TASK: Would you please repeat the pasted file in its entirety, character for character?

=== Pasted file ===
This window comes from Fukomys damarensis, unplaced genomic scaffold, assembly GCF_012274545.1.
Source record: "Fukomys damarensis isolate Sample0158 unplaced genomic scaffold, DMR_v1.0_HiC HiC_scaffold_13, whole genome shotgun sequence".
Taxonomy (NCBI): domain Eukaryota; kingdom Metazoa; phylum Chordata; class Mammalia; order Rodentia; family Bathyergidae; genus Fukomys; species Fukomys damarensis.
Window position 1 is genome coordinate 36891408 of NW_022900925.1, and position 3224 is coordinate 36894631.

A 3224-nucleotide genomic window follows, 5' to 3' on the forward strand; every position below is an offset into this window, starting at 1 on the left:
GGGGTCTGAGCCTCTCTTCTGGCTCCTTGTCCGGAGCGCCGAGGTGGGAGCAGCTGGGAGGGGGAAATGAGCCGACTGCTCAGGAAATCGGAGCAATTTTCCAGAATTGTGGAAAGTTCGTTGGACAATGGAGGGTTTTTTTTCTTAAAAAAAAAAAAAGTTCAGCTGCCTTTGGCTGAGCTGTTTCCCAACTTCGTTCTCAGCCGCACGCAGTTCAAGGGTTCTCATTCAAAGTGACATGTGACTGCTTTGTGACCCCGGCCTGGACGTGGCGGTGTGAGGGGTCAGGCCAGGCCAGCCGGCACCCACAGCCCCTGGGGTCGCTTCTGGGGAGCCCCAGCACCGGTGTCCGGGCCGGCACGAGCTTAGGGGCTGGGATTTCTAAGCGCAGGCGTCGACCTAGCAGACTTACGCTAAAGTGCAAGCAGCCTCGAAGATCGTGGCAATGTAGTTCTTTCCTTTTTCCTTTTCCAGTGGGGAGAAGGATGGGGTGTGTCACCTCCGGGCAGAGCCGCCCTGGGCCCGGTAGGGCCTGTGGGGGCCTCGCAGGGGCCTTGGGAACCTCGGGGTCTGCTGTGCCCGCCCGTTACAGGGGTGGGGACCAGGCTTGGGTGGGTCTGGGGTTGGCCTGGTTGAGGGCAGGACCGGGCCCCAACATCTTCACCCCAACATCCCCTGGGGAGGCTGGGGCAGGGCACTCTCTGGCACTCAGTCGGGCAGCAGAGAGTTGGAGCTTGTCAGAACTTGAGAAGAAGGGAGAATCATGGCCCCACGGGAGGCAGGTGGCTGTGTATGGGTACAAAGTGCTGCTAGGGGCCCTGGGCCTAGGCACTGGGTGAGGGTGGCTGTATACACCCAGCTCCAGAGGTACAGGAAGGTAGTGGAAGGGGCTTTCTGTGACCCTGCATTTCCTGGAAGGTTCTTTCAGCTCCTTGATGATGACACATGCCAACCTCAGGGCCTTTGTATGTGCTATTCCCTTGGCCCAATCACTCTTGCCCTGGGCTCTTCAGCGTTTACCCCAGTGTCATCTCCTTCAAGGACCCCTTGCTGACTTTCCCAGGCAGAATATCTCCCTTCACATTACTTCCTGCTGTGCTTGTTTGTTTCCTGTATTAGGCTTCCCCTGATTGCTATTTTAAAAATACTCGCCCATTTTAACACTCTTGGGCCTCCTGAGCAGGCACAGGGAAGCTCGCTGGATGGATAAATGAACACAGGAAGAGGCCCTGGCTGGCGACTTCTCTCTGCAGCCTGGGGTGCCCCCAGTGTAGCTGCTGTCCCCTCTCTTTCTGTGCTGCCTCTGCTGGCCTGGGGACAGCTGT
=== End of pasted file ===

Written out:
This window comes from Fukomys damarensis, unplaced genomic scaffold, assembly GCF_012274545.1.
Source record: "Fukomys damarensis isolate Sample0158 unplaced genomic scaffold, DMR_v1.0_HiC HiC_scaffold_13, whole genome shotgun sequence".
Taxonomy (NCBI): domain Eukaryota; kingdom Metazoa; phylum Chordata; class Mammalia; order Rodentia; family Bathyergidae; genus Fukomys; species Fukomys damarensis.
Window position 1 is genome coordinate 36891408 of NW_022900925.1, and position 3224 is coordinate 36894631.

A 3224-nucleotide genomic window follows, 5' to 3' on the forward strand; every position below is an offset into this window, starting at 1 on the left:
GGGGTCTGAGCCTCTCTTCTGGCTCCTTGTCCGGAGCGCCGAGGTGGGAGCAGCTGGGAGGGGGAAATGAGCCGACTGCTCAGGAAATCGGAGCAATTTTCCAGAATTGTGGAAAGTTCGTTGGACAATGGAGGGTTTTTTTTCTTAAAAAAAAAAAAAGTTCAGCTGCCTTTGGCTGAGCTGTTTCCCAACTTCGTTCTCAGCCGCACGCAGTTCAAGGGTTCTCATTCAAAGTGACATGTGACTGCTTTGTGACCCCGGCCTGGACGTGGCGGTGTGAGGGGTCAGGCCAGGCCAGCCGGCACCCACAGCCCCTGGGGTCGCTTCTGGGGAGCCCCAGCACCGGTGTCCGGGCCGGCACGAGCTTAGGGGCTGGGATTTCTAAGCGCAGGCGTCGACCTAGCAGACTTACGCTAAAGTGCAAGCAGCCTCGAAGATCGTGGCAATGTAGTTCTTTCCTTTTTCCTTTTCCAGTGGGGAGAAGGATGGGGTGTGTCACCTCCGGGCAGAGCCGCCCTGGGCCCGGTAGGGCCTGTGGGGGCCTCGCAGGGGCCTTGGGAACCTCGGGGTCTGCTGTGCCCGCCCGTTACAGGGGTGGGGACCAGGCTTGGGTGGGTCTGGGGTTGGCCTGGTTGAGGGCAGGACCGGGCCCCAACATCTTCACCCCAACATCCCCTGGGGAGGCTGGGGCAGGGCACTCTCTGGCACTCAGTCGGGCAGCAGAGAGTTGGAGCTTGTCAGAACTTGAGAAGAAGGGAGAATCATGGCCCCACGGGAGGCAGGTGGCTGTGTATGGGTACAAAGTGCTGCTAGGGGCCCTGGGCCTAGGCACTGGGTGAGGGTGGCTGTATACACCCAGCTCCAGAGGTACAGGAAGGTAGTGGAAGGGGCTTTCTGTGACCCTGCATTTCCTGGAAGGTTCTTTCAGCTCCTTGATGATGACACATGCCAACCTCAGGGCCTTTGTATGTGCTATTCCCTTGGCCCAATCACTCTTGCCCTGGGCTCTTCAGCGTTTACCCCAGTGTCATCTCCTTCAAGGACCCCTTGCTGACTTTCCCAGGCAGAATATCTCCCTTCACATTACTTCCTGCTGTGCTTGTTTGTTTCCTGTATTAGGCTTCCCCTGATTGCTATTTTAAAAATACTCGCCCATTTTAACACTCTTGGGCCTCCTGAGCAGGCACAGGGAAGCTCGCTGGATGGATAAATGAACACAGGAAGAGGCCCTGGCTGGCGACTTCTCTCTGCAGCCTGGGGTGCCCCCAGTGTAGCTGCTGTCCCCTCTCTTTCTGTGCTGCCTCTGCTGGCCTGGGGACAGCTGT